As part of a week-long diplomatic mission to the United States on Monday, Sept. 30, 2013 Israeli Prime Minister Benjamin Netanyahu met with U.S. President Barack Obama at the White House, where they primarily discussed Iran's nuclear weapons program and the progress of Israeli-Palestinian peace talks, which was followed by a brief oval office press conference.
Netanyahu has been warning the U.S. that Iran's overtures to end their nuclear weapons programs is just a "smokescreen" to get both the international economic sanctions lifted and to stall while their complete the process of creating nuclear weapons under the guise of engaging in diplomatic negotiations, which would thwart suspicions on their actions.
Since Hassan Rouhani was elected President of Iran in June and took over Iranian leadership in August, he has taken subtle steps, mostly rhetorical to ingratiate himself with the U.S. Among those steps include; a willingness to rid Iran of their nuclear weapons program through diplomatic negotiations, a speech at the United General Assembly emphasizing peace, and allowing his Foreign Minister Mohammad Javad Zarif to meet direct with Secretary of State John Kerry at the UNGA. The ultimate step towards a thaw was the 15-minute phone conversation between Presidents Obama and Rouhani on Friday, Sept. 27; the first of this sort in 34 years since the 1979 Islamic Revolution.
The U.S. is taking the rapprochement seriously. Israel views Iran and their growing nuclear threat as their number one enemy; and Netanyahu has often vowed that Israel would go ahead alone and take military action against Iran if they obtain nuclear weapons. America's new thaw with Iran is a step bound to alienate the U.S. with Israel, and come between the countries special relationship in the long run.
Netanyahu spent four hours at the White House meeting with Obama and then having a lunch with the President, Vice President Joe Biden and Secretary of State John Kerry. Afterwards the Israeli Prime Minister met individually with Biden and then with Kerry at the State Department.
Meeting only three days after Obama's call with Rouhani, Obama and Netanyahu were cordial representing the closer ties between the two leaders established when Obama visited Israel in March. Both leaders in their post meetings remarks reaffirmed their appreciation of Israel and the U.S's close bond.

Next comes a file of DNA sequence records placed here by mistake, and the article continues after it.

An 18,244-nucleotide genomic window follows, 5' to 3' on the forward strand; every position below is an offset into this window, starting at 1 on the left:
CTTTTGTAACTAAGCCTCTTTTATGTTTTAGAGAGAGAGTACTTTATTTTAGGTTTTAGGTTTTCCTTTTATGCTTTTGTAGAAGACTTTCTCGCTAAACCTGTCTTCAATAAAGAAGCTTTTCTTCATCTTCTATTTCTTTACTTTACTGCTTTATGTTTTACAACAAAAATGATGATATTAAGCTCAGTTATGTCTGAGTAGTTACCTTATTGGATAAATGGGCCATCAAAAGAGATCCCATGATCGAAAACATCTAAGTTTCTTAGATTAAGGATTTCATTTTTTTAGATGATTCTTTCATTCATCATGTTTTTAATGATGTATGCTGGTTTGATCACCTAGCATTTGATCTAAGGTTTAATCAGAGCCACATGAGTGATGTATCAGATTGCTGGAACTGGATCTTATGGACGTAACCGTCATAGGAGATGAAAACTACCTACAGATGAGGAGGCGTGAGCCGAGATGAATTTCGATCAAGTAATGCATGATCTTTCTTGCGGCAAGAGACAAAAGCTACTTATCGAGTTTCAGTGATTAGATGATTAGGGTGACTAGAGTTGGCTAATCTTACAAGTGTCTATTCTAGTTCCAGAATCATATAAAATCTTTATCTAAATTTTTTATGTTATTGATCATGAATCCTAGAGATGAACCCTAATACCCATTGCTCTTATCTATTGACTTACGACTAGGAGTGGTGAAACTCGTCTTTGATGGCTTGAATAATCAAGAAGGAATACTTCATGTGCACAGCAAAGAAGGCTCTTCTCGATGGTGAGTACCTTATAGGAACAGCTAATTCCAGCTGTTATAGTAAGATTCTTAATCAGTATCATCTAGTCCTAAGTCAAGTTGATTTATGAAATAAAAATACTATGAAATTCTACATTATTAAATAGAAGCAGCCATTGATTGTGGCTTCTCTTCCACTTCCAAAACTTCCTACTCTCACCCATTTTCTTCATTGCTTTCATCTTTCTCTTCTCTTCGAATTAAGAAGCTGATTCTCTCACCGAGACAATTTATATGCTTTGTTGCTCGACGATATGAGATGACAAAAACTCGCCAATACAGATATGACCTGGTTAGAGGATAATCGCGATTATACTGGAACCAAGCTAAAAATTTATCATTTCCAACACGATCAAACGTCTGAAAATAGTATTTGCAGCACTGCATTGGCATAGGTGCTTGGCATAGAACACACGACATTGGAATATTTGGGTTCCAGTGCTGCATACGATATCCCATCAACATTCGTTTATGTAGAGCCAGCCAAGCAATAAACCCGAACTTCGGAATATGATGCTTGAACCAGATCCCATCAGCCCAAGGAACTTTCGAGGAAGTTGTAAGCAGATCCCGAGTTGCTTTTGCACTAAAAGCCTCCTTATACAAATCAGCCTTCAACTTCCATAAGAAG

The two leaders spoke primarily about Iran, and their press remarks reflected that. Netanyahu warned the U.S. President about Iran's true intentions, while Obama promised that the U.S. would not lift any sanctions from Iran until their actions back up their words on ending their nuclear weapons program and the military threat would remain on the table.
Obama explained that he and Netanyahu share the same view that Iran should not have nuclear capability, stating; "it is imperative that Iran not possess a nuclear weapon… given the statements and actions from the Iranian regime in the past -- the threats against Israel, the acts against Israel -- it is absolutely clear that words are not sufficient, that we have to have actions that give the international community confidence that, in fact, they are meeting their international obligations fully, and that they are not in a position to have a nuclear weapon."
The U.S. President believes now is the opportunity to rid Iran of their nuclear program and halt any progress that have made towards obtaining nuclear weapons, and to accomplish this all through diplomacy, not forceful military action. President Obama described the U.S's position; "because of the extraordinary sanctions that we have been able to put in place over the last several years, the Iranians are now prepared, it appears, to negotiate. We have to test diplomacy. We have to see if, in fact, they are serious about their willingness to abide by international norms and international law and international requirements and resolutions. And we in good faith will approach them, indicating that it is our preference to resolve these issues diplomatically."
Obama reassured Netanyahu that; "we enter into these negotiations very clear-eyed. They will not be easy. And anything that we do will require the highest standards of verification in order for us to provide the sort of sanctions relief that I think they are looking for."
The President concluded that if the diplomatic option fails, the threat of military intervention remains; "But as President of the United States, I've said before and I will repeat that we take no options off the table, including military options, in terms of making sure that we do not have nuclear weapons in Iran that would destabilize the region and potentially threaten the United States of America."
Netanyahu comments to the press after their meeting were far more restrained that what he indicated he would tell Obama last week after the Iranian president's speech at the UNGA, when he claimed he intends "tell the truth in the face of the sweet talk and the onslaught of smiles." In the end Netanyahu seemed far more agreeable towards Obama's resolve for diplomacy.
No matter how much in accord the two leaders seem to be about Iran, Netanyahu however, still remained firm that Iran remains fiercely against Israel, that there should more sanctions imposed on the country, and Israel holds the right still to proceed with a military strike should Iran not comply and dismantle their nuclear program.